Advancing International Exchange and Popularizing Sports in Japan: Judo, Baseball, Soccer, Sumo, and Figure Skating

Sports News From Japan

Japan is advancing various programs for international exchange through sports. For example, it helps people in developing countries learn judo and other martial arts from Japan. It also teaches children a healthy lifestyle through physical activities.

Shohei Ohtani’s success in the US has further fueled baseball’s popularity in the country. But soccer is catching up fast, according to the latest Nielsen Sports Fan Insight Report.


The ancient sport of sumo has become a cultural touchstone in Japan. It also serves as a ritualistic performance for Shinto deities. The wrestlers, known as rikishi, live in stables that function like homes and are under the control of their stable masters. These men are forbidden from having social media accounts and can be forced to retire early if they lose a tournament or get too fat.

The violence in the ring can be extreme, and the wrestlers’ lives are short. They suffer from health problems such as diabetes and have a BMI that is more than 50 percent higher than the World Health Organization’s definition of obesity.

Although some rikishi are seeking reforms, the sumo association maintains tight control over the sport. This has prompted some wrestlers to demand more freedom.


The World Baseball Classic final between Japan and the US delivered on sporting prowess, drama and for Japan’s fans a long-awaited victory. The match-up of Japan’s two best players, pitcher Shohei Ohtani and Los Angeles Angels hitter Mike Trout, also offered the chance to see one of the sport’s greatest talents in action.

For Kitamura, it was a moment that symbolized the importance of baseball in building understanding between nations and cultures. He teaches an introduction to international politics course that focuses on the concept of diplomacy through sports and is working on a database of MLB players who have played abroad to learn how they shaped their new communities. He hopes that future collaborations between Japan and the United States will help build a similar bridge.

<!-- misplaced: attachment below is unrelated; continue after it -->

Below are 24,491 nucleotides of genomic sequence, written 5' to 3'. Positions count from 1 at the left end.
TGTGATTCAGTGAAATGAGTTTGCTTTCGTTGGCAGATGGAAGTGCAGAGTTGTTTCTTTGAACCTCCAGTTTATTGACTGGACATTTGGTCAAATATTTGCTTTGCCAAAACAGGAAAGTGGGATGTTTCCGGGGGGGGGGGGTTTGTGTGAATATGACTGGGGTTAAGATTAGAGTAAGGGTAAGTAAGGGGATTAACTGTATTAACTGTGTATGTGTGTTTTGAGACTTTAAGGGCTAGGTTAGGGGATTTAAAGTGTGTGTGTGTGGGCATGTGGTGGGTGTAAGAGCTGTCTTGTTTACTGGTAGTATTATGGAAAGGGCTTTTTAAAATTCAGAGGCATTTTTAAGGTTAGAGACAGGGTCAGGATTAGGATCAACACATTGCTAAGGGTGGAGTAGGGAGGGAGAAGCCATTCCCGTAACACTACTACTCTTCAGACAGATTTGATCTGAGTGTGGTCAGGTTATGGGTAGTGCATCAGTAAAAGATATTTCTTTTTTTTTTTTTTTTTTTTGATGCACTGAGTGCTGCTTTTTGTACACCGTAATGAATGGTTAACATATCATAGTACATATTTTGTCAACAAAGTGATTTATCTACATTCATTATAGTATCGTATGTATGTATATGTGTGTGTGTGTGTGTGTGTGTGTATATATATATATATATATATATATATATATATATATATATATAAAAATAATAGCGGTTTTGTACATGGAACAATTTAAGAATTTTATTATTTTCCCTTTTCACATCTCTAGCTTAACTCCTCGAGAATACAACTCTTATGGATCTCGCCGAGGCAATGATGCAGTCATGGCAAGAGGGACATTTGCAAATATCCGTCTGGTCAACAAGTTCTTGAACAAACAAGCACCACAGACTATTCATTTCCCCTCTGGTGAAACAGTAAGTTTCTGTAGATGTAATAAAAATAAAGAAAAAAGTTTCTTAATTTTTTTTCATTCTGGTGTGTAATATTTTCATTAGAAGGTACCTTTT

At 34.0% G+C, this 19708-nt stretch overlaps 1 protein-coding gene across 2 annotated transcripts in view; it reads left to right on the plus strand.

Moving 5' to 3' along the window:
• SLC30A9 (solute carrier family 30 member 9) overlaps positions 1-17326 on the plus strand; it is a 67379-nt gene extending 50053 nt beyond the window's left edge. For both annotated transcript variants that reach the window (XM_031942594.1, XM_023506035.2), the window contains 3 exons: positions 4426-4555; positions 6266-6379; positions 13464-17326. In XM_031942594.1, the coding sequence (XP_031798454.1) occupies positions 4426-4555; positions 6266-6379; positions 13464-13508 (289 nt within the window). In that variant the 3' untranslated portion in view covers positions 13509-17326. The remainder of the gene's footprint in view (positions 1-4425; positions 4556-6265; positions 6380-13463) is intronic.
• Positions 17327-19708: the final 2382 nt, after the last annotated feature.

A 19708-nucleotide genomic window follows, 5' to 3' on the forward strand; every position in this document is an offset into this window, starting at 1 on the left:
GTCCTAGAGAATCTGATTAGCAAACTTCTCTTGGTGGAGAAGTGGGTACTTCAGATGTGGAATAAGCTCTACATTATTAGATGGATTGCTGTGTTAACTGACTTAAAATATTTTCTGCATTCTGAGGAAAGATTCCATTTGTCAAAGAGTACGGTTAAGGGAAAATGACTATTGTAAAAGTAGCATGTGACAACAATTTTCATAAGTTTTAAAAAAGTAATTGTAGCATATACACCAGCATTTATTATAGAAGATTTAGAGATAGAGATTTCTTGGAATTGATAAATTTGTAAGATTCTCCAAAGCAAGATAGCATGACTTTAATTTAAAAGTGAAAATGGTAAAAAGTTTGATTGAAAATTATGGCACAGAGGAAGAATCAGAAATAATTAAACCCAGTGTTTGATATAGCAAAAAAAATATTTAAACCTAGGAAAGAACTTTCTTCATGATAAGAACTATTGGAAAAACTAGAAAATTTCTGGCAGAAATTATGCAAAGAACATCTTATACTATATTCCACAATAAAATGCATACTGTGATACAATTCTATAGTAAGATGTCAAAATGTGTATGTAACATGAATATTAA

Association football

Association football is a team sport with a history that dates back to 1863 when the Football Association was formed in England to establish a set of laws for the game. Known as soccer in the United States, the game’s name is shortened to football in many other countries. However, despite its popularity globally, the sport still hasn’t achieved mass appeal in Japan.

Nielsen Sports’ latest Fan Insight Report reveals the complex dynamics of Japanese sports fandom. By leveraging the popularity of certain athletes, aligning with popular leagues and events, and understanding the shifts in demographics among Japanese fans, marketers can better connect with this powerful audience.

Figure skating

Figure skating is a sport and an art in which athletes skate on ice while performing jumps and spins. It is often performed to music and may include synchronized skating. It is a popular event at the Winter Olympics, and is sometimes considered glamorous. The sport has a long history, and its modern-day popularity is due in large part to the emergence of television.

Skaters compete either individually (singles) or with a partner of the opposite sex (pairs). They can choose from a number of compulsory moves and can perform a free program. The most difficult jump in figure skating is the triple axel, which requires three and a half revolutions in the air.

Many skaters are professional and earn huge salaries from their performances. However, this can be a burden on their mental health and lead to eating disorders.

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